Wrongful Death Lawsuit Alleging Deadly Police Brutality Filed

Family Files Wrongful Death Lawsuit Claiming Police Brutality

wrongful death lawsuitThe grieving family of a 17-year-old boy, shot and killed in an altercation with a police officer, has filed a wrongful death lawsuit against the Eaton County Sheriff’s Department and the arresting sergeant after a traffic stop in February led to serious police brutality that killed the child.

Deven Guilford had just finished playing basketball with his church team and was driving to see his girlfriend, when a police officer initiated a traffic stop after Guilford flashed his headlights at the patrol car. Guilford was the third motorist to be pulled over by Sgt. Jonathan Frost that evening, according to the officer’s body camera. Frost pulled Guilford over and insisted that the teen driver’s high beams were on, although the teenager said that he flashed his own brights at the patrol car because the vehicle’s high beams were a potential danger to other motorists. Guilford insisted that he was being polite, not trying to intimidate or threaten the officer. Because the SUV was new, Frost said, the high beams were brighter than many other vehicles’ and Guilford was in the wrong. He then insisted on seeing Guilford’s license and registration.

Guilford said that he did not have to show his driver’s license or the vehicle’s information to the officer, and stated that he was recording the incident with his phone. When he held up his phone, Frost ordered Guilford to get out of the car. Once outside the vehicle, Frost ordered Guilford to get on the ground. Guilford complied with all the orders except to release his cell phone, which Frost then kicked out of his hand. The sergeant’s body camera shows Guilford then standing up and approaching Frost, who reached for his gun and shot the teenager. Guilford’s camera recorded 7 total gun shots.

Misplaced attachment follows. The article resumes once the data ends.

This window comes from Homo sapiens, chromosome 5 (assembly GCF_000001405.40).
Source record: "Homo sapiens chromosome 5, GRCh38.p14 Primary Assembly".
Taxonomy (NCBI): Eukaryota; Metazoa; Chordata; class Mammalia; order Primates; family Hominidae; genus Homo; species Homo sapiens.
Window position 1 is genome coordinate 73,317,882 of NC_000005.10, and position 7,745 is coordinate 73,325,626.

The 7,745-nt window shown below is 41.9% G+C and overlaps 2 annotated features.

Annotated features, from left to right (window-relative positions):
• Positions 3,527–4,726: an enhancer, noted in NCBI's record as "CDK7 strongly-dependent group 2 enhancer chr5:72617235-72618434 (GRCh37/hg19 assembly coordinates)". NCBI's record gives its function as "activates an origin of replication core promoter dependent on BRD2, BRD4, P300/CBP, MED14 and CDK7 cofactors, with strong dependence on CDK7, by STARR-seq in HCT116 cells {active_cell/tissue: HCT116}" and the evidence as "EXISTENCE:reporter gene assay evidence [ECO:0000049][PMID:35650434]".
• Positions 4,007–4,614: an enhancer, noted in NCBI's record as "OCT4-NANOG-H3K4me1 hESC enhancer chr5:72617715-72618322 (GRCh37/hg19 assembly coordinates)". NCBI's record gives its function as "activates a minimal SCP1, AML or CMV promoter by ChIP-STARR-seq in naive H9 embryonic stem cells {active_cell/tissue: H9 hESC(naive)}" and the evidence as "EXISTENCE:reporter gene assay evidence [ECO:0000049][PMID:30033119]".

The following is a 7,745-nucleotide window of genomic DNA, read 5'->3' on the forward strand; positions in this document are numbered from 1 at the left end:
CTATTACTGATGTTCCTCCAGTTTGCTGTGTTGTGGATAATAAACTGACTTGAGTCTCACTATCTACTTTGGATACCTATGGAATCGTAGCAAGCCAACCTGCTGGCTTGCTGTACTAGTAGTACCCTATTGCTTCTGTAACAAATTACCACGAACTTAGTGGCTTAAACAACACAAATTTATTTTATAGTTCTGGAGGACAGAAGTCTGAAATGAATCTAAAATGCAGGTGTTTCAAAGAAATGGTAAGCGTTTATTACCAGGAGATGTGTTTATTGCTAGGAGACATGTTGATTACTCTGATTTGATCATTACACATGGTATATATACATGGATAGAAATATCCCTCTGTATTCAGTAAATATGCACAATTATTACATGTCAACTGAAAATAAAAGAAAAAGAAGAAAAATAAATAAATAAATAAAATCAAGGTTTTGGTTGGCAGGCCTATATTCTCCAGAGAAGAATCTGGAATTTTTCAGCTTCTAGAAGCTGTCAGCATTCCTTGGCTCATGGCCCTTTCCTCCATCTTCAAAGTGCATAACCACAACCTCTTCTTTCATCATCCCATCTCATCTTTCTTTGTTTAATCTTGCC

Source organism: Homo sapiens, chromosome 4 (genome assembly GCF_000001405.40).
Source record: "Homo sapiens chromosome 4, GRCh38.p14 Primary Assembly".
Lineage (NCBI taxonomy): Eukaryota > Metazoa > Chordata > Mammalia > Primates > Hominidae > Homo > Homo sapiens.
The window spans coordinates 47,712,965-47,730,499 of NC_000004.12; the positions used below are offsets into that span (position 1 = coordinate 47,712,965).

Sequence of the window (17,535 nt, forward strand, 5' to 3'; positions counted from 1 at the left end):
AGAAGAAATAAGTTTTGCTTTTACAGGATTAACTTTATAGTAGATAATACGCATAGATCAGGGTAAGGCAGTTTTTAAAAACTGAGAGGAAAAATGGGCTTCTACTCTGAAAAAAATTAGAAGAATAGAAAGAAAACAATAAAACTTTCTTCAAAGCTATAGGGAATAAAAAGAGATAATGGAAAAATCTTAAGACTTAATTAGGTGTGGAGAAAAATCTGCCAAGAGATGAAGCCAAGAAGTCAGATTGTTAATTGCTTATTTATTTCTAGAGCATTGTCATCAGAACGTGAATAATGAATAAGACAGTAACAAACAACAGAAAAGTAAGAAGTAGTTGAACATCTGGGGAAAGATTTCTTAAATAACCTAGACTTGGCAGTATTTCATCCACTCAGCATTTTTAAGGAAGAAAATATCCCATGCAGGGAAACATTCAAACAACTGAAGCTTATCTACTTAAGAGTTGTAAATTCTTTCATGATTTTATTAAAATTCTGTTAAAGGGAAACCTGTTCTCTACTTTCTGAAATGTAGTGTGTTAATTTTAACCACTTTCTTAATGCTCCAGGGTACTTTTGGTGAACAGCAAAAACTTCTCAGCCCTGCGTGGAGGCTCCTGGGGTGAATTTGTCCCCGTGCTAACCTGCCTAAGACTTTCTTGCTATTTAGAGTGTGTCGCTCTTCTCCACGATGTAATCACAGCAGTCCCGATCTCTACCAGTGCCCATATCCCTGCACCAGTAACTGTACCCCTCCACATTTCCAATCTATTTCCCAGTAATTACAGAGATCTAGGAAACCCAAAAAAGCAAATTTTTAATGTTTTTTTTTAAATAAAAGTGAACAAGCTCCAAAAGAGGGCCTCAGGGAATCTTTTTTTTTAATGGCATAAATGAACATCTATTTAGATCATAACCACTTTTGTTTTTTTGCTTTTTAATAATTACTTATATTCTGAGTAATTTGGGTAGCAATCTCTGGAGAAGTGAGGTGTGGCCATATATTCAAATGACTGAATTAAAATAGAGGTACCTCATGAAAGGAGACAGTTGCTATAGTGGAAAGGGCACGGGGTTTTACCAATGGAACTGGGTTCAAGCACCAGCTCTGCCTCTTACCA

“We are outraged at the huge miscarriage of justice done to our son,” Guilford’s family said in a statement. “For three months, we agonized in confusion, trying to figure out how our son, who had never even been in a serious fight, was shot seven times coming from basketball at church and going to his girlfriend’s to watch movies.”

In his police report, Frost stated that Guilford attacked him, repeatedly punching the officer in the head. “I felt as though I was going to lose consciousness and made the decision to shoot my attacker,” adding that he was afraid the teenager would get to Frost’s gun first and shoot.

Paramedics who arrived on the scene treated Frost for cuts and bruises on his head and face.

Guilford’s family filed the wrongful death lawsuit, insisting that their son’s civil rights were violated during the traffic stop, and the officer’s physical response to the teenager was out of line given the situation.

“Deven didn’t think he should have been pulled over in the first place,” the family’s attorney said Friday. “He thought he was being a good guy and a good driver in alerting somebody that their lights were on … Deven’s tragic and totally unnecessary death represents a disturbing trend of demanding 100% compliance with police authority, coupled with zero tolerance of risk of harm to police officers.”

The wrongful death lawsuit seeks trial by jury, but has not asked for specific monetary damages.



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